Brief 60: Reducing Youth Support for Violence through Training and Cash Transfers in Afghanistan
EGAP researchers: Jason Lyall, Kosuke Imai
Other authors: Yang-Yang Zhou
Partners: Mercy Corps
Geographical region: Middle East
Research question: Do economic aid interventions—unconditional cash transfers and livelihood training—affect individual support for combatants during wartime?
Despite the limited available evidence that economic interventions can reduce engagement in political violence, billions of dollars go toward programs that seek to improve labor-market outcomes and individual income are a tool widely used by development organizations and militaries to promote stability in conflict-afflicted countries such as Afghanistan. This follows from the conventional wisdom that creating employment opportunities—for youth, in particular—can dissuade individuals from supporting armed opposition groups. Economic interventions are also thought to improve psychological wellbeing, and generate more favorable perceptions of government among program beneficiaries. However, previous studies rarely differentiate across violence types (e.g., gang-related, interpersonal, political, and so forth) and there have been few causally identified studies on the impact of economic interventions in reducing political violence.
Through a randomized controlled trial (RCT) of the US-funded “Introducing New Vocational Education and Skills Training” (INVEST), this research project investigates how Technical Vocation Education Training (TVET) programs, unconditional cash transfers (UCT), or a combination of both these interventions affected youth attitudes toward political violence in Kandahar, Afghanistan, a place that is in the midst of a protracted civil war.
The authors partnered with local village councils (shuras) in Kandahar, Afghanistan to identify 2,597 eligible youth to participate in the study, which was carried out in 2015-2016. Employing a “waitlist” approach to randomization that allows all participants in the sample to partake in the TVET programs, the authors randomly divided the sample into two cohorts. Cohort 1 began the TVET program treatment immediately, receiving a series of three- and six-month vocational training courses. Cohort 2 was invited to participate the following year; in the meantime they served as the control group. At the end of Cohort 1’s TVET program intervention, a sub-sample from both cohorts was given a one-time, mobile-facilitated UCT of USD75 (April 2016), which is approximately four months wages for the average unskilled male laborer. This was followed by Cohort 2 receiving the TVET treatment (May 2016).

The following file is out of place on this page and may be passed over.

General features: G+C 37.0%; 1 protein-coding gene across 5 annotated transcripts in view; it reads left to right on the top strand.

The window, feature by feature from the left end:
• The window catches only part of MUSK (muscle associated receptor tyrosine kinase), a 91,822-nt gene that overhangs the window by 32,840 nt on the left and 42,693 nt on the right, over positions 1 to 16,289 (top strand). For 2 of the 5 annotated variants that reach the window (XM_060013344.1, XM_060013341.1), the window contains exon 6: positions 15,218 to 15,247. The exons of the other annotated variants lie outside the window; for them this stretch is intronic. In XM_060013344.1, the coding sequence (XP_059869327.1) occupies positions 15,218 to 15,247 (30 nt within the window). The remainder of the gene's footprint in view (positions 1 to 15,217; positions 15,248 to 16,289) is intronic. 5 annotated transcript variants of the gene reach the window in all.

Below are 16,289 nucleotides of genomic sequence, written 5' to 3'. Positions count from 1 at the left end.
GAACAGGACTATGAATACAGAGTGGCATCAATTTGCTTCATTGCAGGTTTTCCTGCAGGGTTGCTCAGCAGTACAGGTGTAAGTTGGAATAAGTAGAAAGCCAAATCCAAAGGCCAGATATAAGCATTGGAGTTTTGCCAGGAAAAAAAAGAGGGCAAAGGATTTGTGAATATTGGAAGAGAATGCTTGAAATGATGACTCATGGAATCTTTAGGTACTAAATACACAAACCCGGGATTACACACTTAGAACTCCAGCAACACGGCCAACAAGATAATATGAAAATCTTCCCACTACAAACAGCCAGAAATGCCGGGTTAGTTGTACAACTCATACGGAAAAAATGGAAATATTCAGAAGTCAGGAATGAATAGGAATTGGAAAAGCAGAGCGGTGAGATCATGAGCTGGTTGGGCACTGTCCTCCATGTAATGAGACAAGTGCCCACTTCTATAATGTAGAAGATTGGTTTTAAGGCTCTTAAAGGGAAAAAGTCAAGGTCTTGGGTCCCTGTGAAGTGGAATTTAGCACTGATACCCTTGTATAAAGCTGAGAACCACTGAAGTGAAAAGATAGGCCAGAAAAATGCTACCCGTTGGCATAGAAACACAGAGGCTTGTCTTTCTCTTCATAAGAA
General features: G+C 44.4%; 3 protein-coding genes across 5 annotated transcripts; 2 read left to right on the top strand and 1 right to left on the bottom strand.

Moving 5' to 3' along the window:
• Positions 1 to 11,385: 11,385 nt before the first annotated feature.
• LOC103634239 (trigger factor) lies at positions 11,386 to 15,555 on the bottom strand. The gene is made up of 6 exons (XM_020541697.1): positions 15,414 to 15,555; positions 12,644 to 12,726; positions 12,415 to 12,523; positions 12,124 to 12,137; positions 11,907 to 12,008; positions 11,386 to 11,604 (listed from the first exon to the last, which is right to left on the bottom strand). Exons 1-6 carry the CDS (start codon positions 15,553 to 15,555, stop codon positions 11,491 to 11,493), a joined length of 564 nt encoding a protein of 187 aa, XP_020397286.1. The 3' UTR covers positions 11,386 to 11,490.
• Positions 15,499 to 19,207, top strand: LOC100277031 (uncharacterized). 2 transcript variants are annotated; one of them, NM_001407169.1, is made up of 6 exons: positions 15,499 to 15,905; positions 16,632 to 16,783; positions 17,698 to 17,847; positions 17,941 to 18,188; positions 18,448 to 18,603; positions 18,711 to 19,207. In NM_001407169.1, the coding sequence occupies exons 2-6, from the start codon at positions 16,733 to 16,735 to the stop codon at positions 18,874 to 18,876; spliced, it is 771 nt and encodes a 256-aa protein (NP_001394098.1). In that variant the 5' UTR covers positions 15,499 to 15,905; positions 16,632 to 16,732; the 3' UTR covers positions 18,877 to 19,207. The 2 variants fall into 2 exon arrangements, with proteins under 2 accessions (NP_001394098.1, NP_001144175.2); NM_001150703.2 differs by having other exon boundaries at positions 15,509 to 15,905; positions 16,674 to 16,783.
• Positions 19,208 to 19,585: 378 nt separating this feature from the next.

Both Cohort 1 and 2 were administered the same baseline (October 2015), endline 1 (May 2016) and endline 2 (November 2016) surveys. The survey instrument measured information concerning subjects’ economic conditions, psychological wellbeing, perception of government, and support for armed opposition groups. Since asking about combatant support is sensitive, the authors used indirect survey techniques.
The study yielded three main results. First, vocational training barely improved economic livelihoods and had little discernible effect on pro-government sentiment. Second, cash transfers also failed to generate lasting economic effects, but there was a short-term effect on reducing support for the Taliban. However, after 7-8 months, this result dissipated, and UCT recipients even reported increased support for the Taliban, including greater willingness to donate financially to its cause. Cash transfers also increased anger toward the government and led to more frequent disputes with police and local leaders. Finally, beneficiaries who received the combination of vocational training and cash transfers reported increased support for the government up to 7-8 months after INVEST concluded, even though they did not experience greater improvement to their economic well-being. Survey evidence suggests that local political actors were able to claim credit for delivering the INVEST project.
First and foremost, the long-run success of the combined interventions underscores the need to address the multifaceted sources of political violence. Pairing short term (UCT) and long term (TVET programs) interventions can give rise to positive results in reducing political violence, as individuals’ self-efficacy and perception of government improves. The study also offers a cautionary tale for the use of one-time unconditional cash transfers in wartime. They may fail to yield sustainable improvements in recipient’s income while also producing unanticipated negative political shocks.
Economic interventions are therefore far from a panacea in conflict settings. The reasons why individuals participate in or support political violence are complex and do not result from economic motivations alone. Ideology, self-interest, and even altruism can drive youth to engage with armed opposition groups. Interventions to address political violence need to take heed of these non-economic motivators.